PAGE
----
What Made Early Humans Smart

Share This Post

Bipedalism — walking on two legs rather than four — may have led humans towards getting bigger brains, but not in the way most people would think. As researchers discover that bipedalism was common in our early ape ancestors, they’re speculating that bipedalism was not the sole reason for bigger hominid brains. Instead, it’s hypothesized that bipedalism allowed us to expand our home range (and therefore, our foraging grounds), which in turn allows us source more energy that could be used to sustain larger brains. Read full article here

More To Explore

Technology

The First Solar-Powered Car Comes at a Hot Price

The Lightyear O is a revolutionary electric car powered by the sun. Developed by a Dutch startup, the four-door sedan has over 50 square feet of solar panels on its roof and hood, generating up to 43 miles of energy a day. With production now underway in Finland, the car does come with a hefty price tag at $262,000, but the company hopes to introduce a more affordable version, the Lightyear 2, by 2025. Read full article here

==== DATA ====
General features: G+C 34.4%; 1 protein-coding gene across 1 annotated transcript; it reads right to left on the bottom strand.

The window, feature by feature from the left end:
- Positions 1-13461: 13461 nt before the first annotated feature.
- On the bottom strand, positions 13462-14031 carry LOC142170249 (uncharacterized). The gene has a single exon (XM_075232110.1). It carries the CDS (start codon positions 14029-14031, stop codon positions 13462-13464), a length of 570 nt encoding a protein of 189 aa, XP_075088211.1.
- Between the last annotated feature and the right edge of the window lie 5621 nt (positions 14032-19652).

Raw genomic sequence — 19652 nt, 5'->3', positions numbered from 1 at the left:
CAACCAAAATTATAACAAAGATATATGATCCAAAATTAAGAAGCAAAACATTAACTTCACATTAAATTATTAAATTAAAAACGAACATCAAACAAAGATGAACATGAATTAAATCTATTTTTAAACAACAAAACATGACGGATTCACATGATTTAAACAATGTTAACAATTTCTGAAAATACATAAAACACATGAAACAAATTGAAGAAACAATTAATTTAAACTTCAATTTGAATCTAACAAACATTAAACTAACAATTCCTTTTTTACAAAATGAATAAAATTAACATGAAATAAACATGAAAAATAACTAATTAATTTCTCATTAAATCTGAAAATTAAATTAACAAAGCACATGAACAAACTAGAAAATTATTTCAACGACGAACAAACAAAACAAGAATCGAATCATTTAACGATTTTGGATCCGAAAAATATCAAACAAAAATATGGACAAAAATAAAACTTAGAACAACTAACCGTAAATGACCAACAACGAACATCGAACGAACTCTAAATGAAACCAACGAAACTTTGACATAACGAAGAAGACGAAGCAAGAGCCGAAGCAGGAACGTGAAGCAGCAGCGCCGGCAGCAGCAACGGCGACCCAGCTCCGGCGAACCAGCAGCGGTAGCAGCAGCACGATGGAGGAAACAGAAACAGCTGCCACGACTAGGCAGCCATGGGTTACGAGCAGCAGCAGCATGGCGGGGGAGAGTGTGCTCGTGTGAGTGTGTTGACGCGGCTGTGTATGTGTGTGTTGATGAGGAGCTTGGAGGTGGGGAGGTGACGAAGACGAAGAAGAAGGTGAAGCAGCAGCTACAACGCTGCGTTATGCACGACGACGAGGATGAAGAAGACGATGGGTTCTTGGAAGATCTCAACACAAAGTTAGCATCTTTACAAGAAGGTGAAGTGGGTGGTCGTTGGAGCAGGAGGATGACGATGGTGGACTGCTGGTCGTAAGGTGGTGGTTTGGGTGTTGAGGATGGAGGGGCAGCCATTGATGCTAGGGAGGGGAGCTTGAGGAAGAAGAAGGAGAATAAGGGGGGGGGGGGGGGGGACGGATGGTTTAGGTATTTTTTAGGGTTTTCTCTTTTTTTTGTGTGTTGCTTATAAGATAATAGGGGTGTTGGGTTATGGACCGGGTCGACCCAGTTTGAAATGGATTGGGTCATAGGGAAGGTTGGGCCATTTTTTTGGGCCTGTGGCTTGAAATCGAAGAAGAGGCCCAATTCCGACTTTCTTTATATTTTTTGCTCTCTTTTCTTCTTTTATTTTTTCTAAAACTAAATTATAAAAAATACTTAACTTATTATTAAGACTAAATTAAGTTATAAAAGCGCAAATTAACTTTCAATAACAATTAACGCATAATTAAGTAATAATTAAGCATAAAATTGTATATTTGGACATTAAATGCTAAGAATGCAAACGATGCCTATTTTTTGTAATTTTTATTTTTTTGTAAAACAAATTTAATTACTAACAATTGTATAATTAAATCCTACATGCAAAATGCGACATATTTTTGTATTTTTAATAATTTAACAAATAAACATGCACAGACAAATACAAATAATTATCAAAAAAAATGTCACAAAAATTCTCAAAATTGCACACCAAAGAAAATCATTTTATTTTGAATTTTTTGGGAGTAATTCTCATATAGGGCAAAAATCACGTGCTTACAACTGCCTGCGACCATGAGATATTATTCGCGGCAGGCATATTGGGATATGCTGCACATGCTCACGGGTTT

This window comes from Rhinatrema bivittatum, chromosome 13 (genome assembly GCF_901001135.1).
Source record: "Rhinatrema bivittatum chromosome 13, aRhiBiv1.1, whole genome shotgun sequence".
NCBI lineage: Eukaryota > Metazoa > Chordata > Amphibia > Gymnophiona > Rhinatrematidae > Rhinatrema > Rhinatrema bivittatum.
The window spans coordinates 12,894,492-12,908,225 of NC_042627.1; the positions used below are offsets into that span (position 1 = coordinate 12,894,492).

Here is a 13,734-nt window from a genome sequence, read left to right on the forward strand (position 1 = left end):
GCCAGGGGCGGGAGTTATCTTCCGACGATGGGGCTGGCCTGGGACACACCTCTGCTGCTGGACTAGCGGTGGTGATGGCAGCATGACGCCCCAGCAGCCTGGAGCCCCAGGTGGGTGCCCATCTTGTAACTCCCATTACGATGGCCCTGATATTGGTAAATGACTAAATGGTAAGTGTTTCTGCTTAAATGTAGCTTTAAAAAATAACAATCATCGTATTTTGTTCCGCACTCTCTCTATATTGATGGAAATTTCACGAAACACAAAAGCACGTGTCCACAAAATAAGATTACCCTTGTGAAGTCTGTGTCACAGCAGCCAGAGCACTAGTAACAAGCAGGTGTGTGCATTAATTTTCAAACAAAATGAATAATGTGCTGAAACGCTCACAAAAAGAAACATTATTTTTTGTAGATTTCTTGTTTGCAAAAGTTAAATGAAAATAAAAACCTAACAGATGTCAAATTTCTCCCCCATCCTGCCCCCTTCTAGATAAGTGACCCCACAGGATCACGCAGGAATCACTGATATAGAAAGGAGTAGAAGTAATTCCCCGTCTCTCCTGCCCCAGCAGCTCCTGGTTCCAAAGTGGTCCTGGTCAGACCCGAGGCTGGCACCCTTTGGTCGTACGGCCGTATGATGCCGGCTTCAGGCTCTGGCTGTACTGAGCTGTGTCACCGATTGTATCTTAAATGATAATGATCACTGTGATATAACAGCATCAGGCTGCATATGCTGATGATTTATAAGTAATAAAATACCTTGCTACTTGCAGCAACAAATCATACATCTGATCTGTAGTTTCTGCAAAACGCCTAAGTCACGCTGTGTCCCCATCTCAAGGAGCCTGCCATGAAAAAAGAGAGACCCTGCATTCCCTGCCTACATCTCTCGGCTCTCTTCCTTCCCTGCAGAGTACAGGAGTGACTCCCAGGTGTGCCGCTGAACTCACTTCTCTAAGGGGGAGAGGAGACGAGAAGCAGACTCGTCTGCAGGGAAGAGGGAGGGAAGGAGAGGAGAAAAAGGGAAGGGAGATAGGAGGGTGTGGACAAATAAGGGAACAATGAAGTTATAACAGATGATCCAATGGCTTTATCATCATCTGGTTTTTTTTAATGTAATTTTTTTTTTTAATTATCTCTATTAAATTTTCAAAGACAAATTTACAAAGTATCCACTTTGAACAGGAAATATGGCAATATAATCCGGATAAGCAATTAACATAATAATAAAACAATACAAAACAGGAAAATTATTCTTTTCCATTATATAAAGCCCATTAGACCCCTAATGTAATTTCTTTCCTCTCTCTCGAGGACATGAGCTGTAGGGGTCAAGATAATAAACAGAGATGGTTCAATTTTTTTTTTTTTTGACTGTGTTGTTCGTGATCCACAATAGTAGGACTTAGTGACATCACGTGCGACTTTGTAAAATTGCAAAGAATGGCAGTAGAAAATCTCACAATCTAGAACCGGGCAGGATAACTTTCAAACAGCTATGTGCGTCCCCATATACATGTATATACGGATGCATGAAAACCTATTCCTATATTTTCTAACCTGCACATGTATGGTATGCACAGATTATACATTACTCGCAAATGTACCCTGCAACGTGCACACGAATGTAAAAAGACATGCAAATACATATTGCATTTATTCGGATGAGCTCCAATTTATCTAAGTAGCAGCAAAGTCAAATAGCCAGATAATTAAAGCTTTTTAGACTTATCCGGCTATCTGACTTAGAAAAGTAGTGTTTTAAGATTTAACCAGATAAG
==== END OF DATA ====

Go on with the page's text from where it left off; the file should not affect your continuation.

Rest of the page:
Science

Magneto Protein Could Help Magnets Control Brain Circuitry

This groundbreaking research by scientists at the University of Virginia has demonstrated a novel way to control the nervous systems of zebrafish and mice using magnets. This method, called magnetogenetics, involves inserting genetic constructs into neurons to make them sensitive to magnetic fields, providing a more precise and non-invasive way to control and manipulate neural circuits than traditional methods. This could one day revolutionize the treatment of brain disorders in humans. Read full article here

Do You want to embrace intellectual freedom and join our premium users?

FASCINATING READS, SUMMARISED

The occasional email full of conversation-worthy content